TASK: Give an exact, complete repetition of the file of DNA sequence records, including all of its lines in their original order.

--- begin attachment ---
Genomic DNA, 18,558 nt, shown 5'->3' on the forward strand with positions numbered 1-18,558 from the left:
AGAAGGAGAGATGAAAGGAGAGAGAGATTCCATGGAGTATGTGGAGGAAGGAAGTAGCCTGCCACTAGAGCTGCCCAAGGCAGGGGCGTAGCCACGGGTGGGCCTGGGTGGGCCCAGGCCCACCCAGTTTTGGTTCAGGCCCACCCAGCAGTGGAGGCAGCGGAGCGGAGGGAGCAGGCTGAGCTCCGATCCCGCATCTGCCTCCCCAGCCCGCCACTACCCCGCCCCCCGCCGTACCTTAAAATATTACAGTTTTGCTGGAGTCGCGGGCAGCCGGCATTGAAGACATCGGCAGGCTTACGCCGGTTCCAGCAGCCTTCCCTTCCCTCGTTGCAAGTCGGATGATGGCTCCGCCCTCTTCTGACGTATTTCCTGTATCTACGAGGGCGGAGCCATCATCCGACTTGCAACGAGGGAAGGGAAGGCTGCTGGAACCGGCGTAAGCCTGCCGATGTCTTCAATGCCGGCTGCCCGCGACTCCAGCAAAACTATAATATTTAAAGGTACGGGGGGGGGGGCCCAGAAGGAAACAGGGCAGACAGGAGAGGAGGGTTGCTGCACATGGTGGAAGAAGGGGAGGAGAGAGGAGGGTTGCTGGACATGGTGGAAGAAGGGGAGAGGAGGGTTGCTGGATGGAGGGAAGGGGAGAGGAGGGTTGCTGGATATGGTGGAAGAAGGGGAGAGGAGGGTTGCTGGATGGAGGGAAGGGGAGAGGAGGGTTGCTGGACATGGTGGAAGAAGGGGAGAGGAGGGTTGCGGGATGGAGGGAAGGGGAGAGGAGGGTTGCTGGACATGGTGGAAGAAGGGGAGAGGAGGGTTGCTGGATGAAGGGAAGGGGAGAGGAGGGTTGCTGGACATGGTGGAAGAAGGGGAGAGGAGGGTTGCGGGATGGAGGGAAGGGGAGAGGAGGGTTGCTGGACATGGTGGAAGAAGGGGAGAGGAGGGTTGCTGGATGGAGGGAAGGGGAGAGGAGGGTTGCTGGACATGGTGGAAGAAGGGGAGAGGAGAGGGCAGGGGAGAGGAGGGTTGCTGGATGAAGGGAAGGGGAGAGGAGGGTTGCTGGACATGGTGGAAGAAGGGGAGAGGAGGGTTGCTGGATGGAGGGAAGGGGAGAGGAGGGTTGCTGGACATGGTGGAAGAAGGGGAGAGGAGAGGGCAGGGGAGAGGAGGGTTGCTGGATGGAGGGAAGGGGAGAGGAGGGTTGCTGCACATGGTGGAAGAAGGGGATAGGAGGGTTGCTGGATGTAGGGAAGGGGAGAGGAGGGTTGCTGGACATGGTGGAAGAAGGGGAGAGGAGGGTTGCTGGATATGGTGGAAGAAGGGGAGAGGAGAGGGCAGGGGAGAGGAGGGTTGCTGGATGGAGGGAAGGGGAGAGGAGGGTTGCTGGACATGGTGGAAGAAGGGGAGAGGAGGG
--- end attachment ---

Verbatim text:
Genomic DNA, 18,558 nt, shown 5'->3' on the forward strand with positions numbered 1-18,558 from the left:
AGAAGGAGAGATGAAAGGAGAGAGAGATTCCATGGAGTATGTGGAGGAAGGAAGTAGCCTGCCACTAGAGCTGCCCAAGGCAGGGGCGTAGCCACGGGTGGGCCTGGGTGGGCCCAGGCCCACCCAGTTTTGGTTCAGGCCCACCCAGCAGTGGAGGCAGCGGAGCGGAGGGAGCAGGCTGAGCTCCGATCCCGCATCTGCCTCCCCAGCCCGCCACTACCCCGCCCCCCGCCGTACCTTAAAATATTACAGTTTTGCTGGAGTCGCGGGCAGCCGGCATTGAAGACATCGGCAGGCTTACGCCGGTTCCAGCAGCCTTCCCTTCCCTCGTTGCAAGTCGGATGATGGCTCCGCCCTCTTCTGACGTATTTCCTGTATCTACGAGGGCGGAGCCATCATCCGACTTGCAACGAGGGAAGGGAAGGCTGCTGGAACCGGCGTAAGCCTGCCGATGTCTTCAATGCCGGCTGCCCGCGACTCCAGCAAAACTATAATATTTAAAGGTACGGGGGGGGGGGCCCAGAAGGAAACAGGGCAGACAGGAGAGGAGGGTTGCTGCACATGGTGGAAGAAGGGGAGGAGAGAGGAGGGTTGCTGGACATGGTGGAAGAAGGGGAGAGGAGGGTTGCTGGATGGAGGGAAGGGGAGAGGAGGGTTGCTGGATATGGTGGAAGAAGGGGAGAGGAGGGTTGCTGGATGGAGGGAAGGGGAGAGGAGGGTTGCTGGACATGGTGGAAGAAGGGGAGAGGAGGGTTGCGGGATGGAGGGAAGGGGAGAGGAGGGTTGCTGGACATGGTGGAAGAAGGGGAGAGGAGGGTTGCTGGATGAAGGGAAGGGGAGAGGAGGGTTGCTGGACATGGTGGAAGAAGGGGAGAGGAGGGTTGCGGGATGGAGGGAAGGGGAGAGGAGGGTTGCTGGACATGGTGGAAGAAGGGGAGAGGAGGGTTGCTGGATGGAGGGAAGGGGAGAGGAGGGTTGCTGGACATGGTGGAAGAAGGGGAGAGGAGAGGGCAGGGGAGAGGAGGGTTGCTGGATGAAGGGAAGGGGAGAGGAGGGTTGCTGGACATGGTGGAAGAAGGGGAGAGGAGGGTTGCTGGATGGAGGGAAGGGGAGAGGAGGGTTGCTGGACATGGTGGAAGAAGGGGAGAGGAGAGGGCAGGGGAGAGGAGGGTTGCTGGATGGAGGGAAGGGGAGAGGAGGGTTGCTGCACATGGTGGAAGAAGGGGATAGGAGGGTTGCTGGATGTAGGGAAGGGGAGAGGAGGGTTGCTGGACATGGTGGAAGAAGGGGAGAGGAGGGTTGCTGGATATGGTGGAAGAAGGGGAGAGGAGAGGGCAGGGGAGAGGAGGGTTGCTGGATGGAGGGAAGGGGAGAGGAGGGTTGCTGGACATGGTGGAAGAAGGGGAGAGGAGGG